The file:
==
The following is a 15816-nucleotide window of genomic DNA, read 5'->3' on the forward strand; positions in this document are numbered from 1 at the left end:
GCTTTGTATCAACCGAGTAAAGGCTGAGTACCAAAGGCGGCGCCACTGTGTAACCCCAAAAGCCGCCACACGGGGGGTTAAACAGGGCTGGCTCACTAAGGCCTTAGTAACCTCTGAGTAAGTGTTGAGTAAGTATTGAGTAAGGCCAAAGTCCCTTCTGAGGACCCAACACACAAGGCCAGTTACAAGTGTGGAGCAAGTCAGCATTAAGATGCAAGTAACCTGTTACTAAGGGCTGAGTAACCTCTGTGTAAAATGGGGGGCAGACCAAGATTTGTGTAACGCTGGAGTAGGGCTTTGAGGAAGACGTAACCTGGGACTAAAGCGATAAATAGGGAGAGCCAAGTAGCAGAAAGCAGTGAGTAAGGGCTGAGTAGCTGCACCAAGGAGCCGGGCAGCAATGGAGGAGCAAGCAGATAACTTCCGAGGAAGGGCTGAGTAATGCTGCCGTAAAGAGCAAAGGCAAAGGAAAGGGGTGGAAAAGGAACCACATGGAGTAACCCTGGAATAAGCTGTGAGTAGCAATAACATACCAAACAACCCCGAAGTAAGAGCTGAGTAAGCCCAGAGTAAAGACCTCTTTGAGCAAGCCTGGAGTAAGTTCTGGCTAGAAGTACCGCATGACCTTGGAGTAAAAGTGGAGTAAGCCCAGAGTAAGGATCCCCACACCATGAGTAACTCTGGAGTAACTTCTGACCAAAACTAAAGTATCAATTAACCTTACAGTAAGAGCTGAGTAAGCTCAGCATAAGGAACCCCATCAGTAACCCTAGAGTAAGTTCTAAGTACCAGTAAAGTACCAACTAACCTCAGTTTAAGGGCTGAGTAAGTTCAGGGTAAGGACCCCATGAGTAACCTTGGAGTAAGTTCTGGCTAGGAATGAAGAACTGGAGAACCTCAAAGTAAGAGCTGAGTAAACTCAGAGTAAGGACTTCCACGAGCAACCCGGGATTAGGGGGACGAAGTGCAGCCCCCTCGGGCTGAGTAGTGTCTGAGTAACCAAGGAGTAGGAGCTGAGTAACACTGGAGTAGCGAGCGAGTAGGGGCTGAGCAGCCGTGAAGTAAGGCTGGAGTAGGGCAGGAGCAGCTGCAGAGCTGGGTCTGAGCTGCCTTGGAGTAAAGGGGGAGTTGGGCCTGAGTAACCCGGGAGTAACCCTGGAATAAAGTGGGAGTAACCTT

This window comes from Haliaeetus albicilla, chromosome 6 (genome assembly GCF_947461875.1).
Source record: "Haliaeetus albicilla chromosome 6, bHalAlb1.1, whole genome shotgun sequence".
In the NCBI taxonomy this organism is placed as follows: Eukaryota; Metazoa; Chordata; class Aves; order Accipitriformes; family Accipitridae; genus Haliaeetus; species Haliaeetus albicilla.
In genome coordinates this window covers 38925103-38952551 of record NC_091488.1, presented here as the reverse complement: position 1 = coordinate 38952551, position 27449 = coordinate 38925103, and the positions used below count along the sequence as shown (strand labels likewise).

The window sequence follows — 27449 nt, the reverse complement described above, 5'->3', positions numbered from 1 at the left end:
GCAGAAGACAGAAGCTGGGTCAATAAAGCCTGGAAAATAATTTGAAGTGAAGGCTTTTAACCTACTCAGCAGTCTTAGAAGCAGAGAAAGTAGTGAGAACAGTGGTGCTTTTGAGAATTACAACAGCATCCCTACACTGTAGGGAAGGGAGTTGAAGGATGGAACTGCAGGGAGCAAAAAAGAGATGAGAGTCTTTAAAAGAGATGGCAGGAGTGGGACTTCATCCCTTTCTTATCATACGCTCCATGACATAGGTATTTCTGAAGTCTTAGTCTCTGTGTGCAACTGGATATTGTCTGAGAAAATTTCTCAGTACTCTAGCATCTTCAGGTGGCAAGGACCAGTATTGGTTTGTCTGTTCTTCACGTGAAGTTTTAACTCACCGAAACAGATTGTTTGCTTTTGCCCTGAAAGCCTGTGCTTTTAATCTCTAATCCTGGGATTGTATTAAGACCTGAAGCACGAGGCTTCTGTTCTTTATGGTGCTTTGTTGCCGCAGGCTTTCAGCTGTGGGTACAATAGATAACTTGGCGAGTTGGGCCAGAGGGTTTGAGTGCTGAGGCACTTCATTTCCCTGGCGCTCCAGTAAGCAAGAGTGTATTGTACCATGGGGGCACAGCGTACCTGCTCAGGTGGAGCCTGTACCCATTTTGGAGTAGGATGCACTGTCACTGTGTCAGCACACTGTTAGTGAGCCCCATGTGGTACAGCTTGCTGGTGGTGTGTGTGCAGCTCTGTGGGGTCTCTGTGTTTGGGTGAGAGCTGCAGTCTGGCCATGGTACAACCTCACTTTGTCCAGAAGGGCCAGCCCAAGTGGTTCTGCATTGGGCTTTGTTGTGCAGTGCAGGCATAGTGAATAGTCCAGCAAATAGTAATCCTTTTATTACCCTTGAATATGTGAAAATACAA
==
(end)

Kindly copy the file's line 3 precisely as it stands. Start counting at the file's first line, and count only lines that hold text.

This window comes from Haliaeetus albicilla, chromosome 6 (genome assembly GCF_947461875.1).